The Effectiveness of Britain's Financial Service Authority: An Economic Analysis
Sweeping regulatory reforms in Britain resulted in the formation of the Financial Services Authority (FSA). Because greater transparency of information is a major objective for this Act, shifting from one information system to another has re-distributive effects. We identify these effects at a sector level and their drivers at the firm level. At a sector level, FSA has generally increased the precision of investors’ priors reducing the information risk component of the cost of capital. At a firm level, large firms act as “Stackelberg leaders” in voluntary disclosure games. FSA regulation shifts power from leaders to “followers”.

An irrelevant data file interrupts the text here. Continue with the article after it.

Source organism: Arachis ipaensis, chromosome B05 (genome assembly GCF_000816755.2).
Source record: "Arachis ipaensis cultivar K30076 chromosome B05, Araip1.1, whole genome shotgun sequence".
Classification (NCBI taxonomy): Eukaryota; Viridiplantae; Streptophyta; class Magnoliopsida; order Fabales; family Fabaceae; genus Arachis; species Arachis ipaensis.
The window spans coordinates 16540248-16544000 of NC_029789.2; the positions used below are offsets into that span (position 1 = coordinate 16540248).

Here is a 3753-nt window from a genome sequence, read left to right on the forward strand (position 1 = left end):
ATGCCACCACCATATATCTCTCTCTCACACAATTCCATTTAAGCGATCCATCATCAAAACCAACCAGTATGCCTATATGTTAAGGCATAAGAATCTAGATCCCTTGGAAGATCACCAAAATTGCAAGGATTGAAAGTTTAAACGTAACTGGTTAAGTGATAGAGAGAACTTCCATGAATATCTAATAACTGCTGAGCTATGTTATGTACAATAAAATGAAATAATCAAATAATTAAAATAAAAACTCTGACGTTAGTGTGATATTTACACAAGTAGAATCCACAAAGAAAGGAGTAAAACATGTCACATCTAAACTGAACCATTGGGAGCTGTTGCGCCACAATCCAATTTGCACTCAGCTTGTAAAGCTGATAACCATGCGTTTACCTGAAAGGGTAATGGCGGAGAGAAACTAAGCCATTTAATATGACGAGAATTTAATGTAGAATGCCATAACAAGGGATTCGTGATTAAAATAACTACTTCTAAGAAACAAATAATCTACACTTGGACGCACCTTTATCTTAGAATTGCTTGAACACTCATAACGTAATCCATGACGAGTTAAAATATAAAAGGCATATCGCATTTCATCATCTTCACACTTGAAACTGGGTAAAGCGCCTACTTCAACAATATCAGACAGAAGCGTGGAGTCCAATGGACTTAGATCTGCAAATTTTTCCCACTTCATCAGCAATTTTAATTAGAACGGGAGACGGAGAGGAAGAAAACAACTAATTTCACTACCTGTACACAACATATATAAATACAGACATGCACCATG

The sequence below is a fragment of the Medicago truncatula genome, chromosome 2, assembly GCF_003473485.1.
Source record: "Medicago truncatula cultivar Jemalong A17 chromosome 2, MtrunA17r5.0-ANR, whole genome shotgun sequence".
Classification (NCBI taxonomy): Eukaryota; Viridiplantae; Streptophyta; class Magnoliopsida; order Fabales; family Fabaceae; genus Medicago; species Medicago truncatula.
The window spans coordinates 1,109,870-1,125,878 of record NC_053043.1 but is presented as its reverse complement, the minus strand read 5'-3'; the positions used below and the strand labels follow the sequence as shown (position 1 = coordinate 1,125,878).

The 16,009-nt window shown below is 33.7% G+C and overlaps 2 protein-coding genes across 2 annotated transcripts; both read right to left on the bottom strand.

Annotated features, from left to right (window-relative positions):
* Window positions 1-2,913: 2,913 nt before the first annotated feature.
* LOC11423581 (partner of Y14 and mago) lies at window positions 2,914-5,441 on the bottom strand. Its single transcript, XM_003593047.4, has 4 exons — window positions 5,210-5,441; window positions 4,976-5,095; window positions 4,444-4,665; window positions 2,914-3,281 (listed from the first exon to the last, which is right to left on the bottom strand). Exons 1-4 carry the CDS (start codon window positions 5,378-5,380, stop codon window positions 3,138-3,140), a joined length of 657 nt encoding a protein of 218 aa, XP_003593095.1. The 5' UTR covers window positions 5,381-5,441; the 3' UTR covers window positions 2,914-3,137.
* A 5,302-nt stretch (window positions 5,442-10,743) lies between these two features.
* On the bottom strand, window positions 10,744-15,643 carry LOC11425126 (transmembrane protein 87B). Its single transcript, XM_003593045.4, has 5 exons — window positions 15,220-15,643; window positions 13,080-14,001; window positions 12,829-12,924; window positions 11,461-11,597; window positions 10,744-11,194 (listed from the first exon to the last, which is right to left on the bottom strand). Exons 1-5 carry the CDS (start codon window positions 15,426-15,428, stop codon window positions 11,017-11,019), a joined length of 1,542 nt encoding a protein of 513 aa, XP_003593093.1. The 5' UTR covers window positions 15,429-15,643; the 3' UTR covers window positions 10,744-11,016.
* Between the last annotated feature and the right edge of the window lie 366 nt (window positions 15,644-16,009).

|Date of creation:||Jun 2004|
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